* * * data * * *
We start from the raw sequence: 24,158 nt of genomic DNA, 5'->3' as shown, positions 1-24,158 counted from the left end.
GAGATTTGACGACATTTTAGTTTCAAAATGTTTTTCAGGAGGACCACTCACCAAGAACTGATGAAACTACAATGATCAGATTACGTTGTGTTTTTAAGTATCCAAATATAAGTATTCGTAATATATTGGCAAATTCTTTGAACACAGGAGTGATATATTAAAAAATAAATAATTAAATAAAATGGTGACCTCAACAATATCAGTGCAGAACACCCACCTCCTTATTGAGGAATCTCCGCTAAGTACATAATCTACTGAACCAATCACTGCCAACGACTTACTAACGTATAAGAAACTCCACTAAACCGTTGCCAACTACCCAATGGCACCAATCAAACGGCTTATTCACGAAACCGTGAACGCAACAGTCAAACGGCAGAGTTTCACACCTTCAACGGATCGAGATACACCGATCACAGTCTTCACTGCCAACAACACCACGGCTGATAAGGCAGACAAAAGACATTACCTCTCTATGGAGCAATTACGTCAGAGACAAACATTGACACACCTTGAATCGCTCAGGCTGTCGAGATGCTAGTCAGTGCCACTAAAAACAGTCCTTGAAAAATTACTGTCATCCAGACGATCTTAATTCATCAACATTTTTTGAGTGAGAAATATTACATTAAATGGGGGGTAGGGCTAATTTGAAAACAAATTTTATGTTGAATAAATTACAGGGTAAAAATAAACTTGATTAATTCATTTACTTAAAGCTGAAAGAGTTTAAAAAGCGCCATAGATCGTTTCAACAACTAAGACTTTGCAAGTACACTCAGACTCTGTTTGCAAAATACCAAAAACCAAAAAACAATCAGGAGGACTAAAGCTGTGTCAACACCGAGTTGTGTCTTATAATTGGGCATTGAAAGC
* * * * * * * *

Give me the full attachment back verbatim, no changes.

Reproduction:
We start from the raw sequence: 24,158 nt of genomic DNA, 5'->3' as shown, positions 1-24,158 counted from the left end.
GAGATTTGACGACATTTTAGTTTCAAAATGTTTTTCAGGAGGACCACTCACCAAGAACTGATGAAACTACAATGATCAGATTACGTTGTGTTTTTAAGTATCCAAATATAAGTATTCGTAATATATTGGCAAATTCTTTGAACACAGGAGTGATATATTAAAAAATAAATAATTAAATAAAATGGTGACCTCAACAATATCAGTGCAGAACACCCACCTCCTTATTGAGGAATCTCCGCTAAGTACATAATCTACTGAACCAATCACTGCCAACGACTTACTAACGTATAAGAAACTCCACTAAACCGTTGCCAACTACCCAATGGCACCAATCAAACGGCTTATTCACGAAACCGTGAACGCAACAGTCAAACGGCAGAGTTTCACACCTTCAACGGATCGAGATACACCGATCACAGTCTTCACTGCCAACAACACCACGGCTGATAAGGCAGACAAAAGACATTACCTCTCTATGGAGCAATTACGTCAGAGACAAACATTGACACACCTTGAATCGCTCAGGCTGTCGAGATGCTAGTCAGTGCCACTAAAAACAGTCCTTGAAAAATTACTGTCATCCAGACGATCTTAATTCATCAACATTTTTTGAGTGAGAAATATTACATTAAATGGGGGGTAGGGCTAATTTGAAAACAAATTTTATGTTGAATAAATTACAGGGTAAAAATAAACTTGATTAATTCATTTACTTAAAGCTGAAAGAGTTTAAAAAGCGCCATAGATCGTTTCAACAACTAAGACTTTGCAAGTACACTCAGACTCTGTTTGCAAAATACCAAAAACCAAAAAACAATCAGGAGGACTAAAGCTGTGTCAACACCGAGTTGTGTCTTATAATTGGGCATTGAAAGC